The problem is that to get to the mother and Otsu; Takezo did numerous illegal things of which he eventually is held accountable for. This results in him spending three years in a castle against his will in what would be a flashback scene today, because, at the end of that time, Takezo is now Musashi and is ready to walk the warrior's road on training.

The second movie, Duel at Ichijoji Temple, follows Musashi as he becomes more refined. At first, a monk sees him in a duel and notes that Musashi is "too strong." While we see Musashi's work, Sasaki Kojiro is also introduced. Another noted samurai, another noted sword saint. Their paths follow separate but similar roads.

Musashi's testing of his mettle leads him against the Yoshioka school. The students there seek to protect their master, to ensure the good name of the school. It goes badly for them. Musashi cuts through their ranks until the ending where the leader of the Yoshioka school, Seijuro, manages to meet Musashi for their agreed upon duel.

Mushashi easily overcomes Seijuro but leaves him alive, recalling the earlier observations about being "too strong".

When we get to the third movie, Duel at Ganryu Island, Musashi is a changed man. Still a slave to his passion for sword mastery but no longer interested in the material wealth or the social status aspect of that mastery. Meanwhile, Sasaki Kojiro has risen in the social sphere and his own swordwork remains peerless.

Which leads to a final confrontation with Musashi.

The movies today would be different in numerous ways. First, the action sequences would be far more bloody. Part of the "entertainment" value of these old films for me is watching all of the people "killed" and falling dead while the blows that struck them such clearly didn't touch.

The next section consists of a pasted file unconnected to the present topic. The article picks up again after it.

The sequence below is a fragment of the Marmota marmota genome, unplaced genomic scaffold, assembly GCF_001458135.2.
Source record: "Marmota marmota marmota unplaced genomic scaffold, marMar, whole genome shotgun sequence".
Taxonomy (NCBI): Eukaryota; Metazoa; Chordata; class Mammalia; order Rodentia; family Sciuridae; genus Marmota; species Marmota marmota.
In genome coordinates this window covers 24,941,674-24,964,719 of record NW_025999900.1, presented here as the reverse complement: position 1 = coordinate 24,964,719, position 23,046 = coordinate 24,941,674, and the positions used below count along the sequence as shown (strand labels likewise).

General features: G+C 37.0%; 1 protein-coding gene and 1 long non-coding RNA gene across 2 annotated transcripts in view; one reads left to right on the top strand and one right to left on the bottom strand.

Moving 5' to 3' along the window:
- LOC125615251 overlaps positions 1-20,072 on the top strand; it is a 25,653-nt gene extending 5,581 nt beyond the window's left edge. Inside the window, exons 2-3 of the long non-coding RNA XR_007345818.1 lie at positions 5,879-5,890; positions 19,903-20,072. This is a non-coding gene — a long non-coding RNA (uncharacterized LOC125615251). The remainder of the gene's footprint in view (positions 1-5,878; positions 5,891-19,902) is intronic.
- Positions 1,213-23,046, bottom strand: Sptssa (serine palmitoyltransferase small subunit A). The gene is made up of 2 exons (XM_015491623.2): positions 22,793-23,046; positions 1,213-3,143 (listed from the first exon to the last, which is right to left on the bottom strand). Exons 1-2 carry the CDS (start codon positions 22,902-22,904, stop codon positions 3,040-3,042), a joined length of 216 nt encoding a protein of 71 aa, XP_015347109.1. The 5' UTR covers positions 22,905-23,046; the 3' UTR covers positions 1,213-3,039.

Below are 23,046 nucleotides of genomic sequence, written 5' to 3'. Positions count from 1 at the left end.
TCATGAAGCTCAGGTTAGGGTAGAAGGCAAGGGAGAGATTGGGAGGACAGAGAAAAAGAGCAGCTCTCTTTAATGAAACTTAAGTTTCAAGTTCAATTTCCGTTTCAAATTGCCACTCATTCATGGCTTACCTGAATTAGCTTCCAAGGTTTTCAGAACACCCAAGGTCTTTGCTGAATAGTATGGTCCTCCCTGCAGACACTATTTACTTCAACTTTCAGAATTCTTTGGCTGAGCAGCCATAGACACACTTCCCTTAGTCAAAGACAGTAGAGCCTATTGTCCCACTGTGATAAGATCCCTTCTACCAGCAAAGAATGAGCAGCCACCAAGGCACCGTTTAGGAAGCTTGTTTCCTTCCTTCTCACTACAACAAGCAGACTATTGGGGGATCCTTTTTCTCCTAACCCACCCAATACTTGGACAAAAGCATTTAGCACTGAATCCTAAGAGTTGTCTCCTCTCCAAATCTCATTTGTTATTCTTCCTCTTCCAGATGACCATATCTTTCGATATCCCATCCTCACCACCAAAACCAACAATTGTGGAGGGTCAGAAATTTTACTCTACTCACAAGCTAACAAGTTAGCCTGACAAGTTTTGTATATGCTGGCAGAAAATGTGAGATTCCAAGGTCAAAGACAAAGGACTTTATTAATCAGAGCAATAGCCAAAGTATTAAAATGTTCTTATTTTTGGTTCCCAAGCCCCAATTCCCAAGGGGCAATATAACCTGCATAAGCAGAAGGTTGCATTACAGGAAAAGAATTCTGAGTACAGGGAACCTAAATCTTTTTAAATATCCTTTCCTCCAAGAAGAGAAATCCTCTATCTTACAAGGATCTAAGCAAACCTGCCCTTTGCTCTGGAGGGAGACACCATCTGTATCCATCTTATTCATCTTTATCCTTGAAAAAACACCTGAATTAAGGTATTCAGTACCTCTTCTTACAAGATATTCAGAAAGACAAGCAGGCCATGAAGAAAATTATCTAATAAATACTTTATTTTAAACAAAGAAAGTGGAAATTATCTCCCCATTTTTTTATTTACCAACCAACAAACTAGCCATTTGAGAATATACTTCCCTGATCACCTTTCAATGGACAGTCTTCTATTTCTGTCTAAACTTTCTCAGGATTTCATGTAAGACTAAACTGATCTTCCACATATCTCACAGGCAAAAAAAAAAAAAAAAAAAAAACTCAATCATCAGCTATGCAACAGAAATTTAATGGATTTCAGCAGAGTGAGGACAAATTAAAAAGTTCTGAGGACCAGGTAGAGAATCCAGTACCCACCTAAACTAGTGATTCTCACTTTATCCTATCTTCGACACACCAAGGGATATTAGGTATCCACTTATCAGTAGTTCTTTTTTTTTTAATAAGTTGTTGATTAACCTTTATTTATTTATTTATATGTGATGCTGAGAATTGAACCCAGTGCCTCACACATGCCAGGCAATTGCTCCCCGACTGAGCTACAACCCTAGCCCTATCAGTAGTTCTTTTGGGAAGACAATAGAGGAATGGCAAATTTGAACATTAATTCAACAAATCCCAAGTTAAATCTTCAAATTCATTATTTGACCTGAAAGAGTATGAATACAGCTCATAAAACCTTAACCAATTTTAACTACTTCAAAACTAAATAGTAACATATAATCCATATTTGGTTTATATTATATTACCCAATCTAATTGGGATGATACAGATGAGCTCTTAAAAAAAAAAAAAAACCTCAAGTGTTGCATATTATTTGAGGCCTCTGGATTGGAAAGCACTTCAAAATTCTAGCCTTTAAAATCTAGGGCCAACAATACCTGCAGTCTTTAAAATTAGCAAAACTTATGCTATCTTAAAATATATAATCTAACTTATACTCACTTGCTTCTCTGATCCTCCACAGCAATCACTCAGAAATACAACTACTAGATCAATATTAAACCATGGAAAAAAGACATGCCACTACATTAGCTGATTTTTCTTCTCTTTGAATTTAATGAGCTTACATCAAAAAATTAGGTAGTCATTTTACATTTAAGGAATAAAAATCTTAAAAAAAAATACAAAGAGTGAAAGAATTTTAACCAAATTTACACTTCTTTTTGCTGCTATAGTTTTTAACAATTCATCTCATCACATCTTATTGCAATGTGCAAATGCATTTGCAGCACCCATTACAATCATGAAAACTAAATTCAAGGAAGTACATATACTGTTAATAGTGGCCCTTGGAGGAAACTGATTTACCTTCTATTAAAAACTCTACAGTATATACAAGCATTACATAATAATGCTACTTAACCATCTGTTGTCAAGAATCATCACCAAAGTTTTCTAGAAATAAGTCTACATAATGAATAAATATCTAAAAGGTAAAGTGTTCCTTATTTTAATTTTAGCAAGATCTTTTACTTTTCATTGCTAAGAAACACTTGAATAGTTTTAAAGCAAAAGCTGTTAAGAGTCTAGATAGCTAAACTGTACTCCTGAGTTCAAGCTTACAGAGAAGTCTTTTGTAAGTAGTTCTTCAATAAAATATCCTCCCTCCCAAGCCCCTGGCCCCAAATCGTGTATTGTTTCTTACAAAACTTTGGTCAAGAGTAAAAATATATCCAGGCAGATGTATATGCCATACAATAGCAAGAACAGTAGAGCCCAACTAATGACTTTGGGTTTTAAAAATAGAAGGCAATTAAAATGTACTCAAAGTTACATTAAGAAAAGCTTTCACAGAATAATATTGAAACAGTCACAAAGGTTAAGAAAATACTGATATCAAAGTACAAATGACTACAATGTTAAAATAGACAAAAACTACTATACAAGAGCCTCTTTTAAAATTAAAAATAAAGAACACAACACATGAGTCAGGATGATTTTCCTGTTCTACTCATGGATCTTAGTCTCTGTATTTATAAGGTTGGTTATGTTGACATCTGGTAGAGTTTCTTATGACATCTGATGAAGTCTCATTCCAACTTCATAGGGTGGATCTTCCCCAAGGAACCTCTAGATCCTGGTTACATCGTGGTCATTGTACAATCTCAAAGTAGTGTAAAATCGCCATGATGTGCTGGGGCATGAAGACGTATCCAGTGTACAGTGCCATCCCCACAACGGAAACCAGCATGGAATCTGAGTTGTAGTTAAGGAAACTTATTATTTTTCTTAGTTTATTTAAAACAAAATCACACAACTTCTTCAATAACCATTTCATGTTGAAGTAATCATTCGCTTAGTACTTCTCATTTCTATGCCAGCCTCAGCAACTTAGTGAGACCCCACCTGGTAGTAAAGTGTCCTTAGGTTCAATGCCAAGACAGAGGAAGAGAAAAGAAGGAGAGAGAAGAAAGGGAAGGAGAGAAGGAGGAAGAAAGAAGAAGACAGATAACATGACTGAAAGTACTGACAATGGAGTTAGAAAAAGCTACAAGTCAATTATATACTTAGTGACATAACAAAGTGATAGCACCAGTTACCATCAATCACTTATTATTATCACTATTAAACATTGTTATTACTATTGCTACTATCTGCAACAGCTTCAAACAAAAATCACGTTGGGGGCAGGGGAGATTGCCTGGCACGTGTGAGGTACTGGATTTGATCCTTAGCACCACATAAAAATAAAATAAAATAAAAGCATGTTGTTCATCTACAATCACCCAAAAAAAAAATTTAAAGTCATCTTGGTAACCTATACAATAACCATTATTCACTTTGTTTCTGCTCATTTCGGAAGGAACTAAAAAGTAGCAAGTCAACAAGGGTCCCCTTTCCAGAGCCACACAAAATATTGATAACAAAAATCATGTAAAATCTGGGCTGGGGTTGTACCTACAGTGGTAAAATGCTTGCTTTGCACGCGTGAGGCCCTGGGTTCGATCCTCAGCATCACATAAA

Another thing that would be different is the dialogue. For a three movie set, there is surprisingly little dialog.

If you're a fan of the actor Toshiro Mifune, no study of the actor is complete without this old classic. If you're a fan of Usagi Yojimbo, you'll note some familiar names like the squire Jotaro, or the themes of wandering ronin testing their skills against an established school. You'll note the treatment of a samurai's sword as if it were the samurai's soul.

The Samurai Trilogy isn't the best set of films in the genre. It's not going to surpass Seven Samurai, Yojimbo, or numerous others. But it is a solid gem of the genre and it's also an excellent showcase of how films were made at the time.

Friday, November 4, 2016

Stagecoach (1939)

Continuing my Criterion Collection viewing before they leave +Hulu , next up was Stagecoach. It's not a movie I would have picked originally as while I do enjoy westerns, my enjoyment of the Criterion Collection is usually through their Samurai films.

But I'd heard rave reviews for years about Stagecoach and decided to pop it in.

What a rewarding experience.

First, if you're a young person, you should occasionally throw on an old movie, and I don't mean from the 80s, I mean from the 50s, 40s 30s or earlier. You should do this just to see what life was like in the days and times. The vernacular, the clothing, the attitudes, no matter what the people on stage are trying to portray, are the elements of the time the films were made.

Stagecoach provides the viewer with a brief meeting with nine individuals and their travels aboard a stagecoach. Each one with their own motivations for being on it. Each time they board it, they are in a dangerous territory and the resources protecting them grow fainter and fainter until they are all alone.

There is a lot going on and most of the characters get several moments to shine.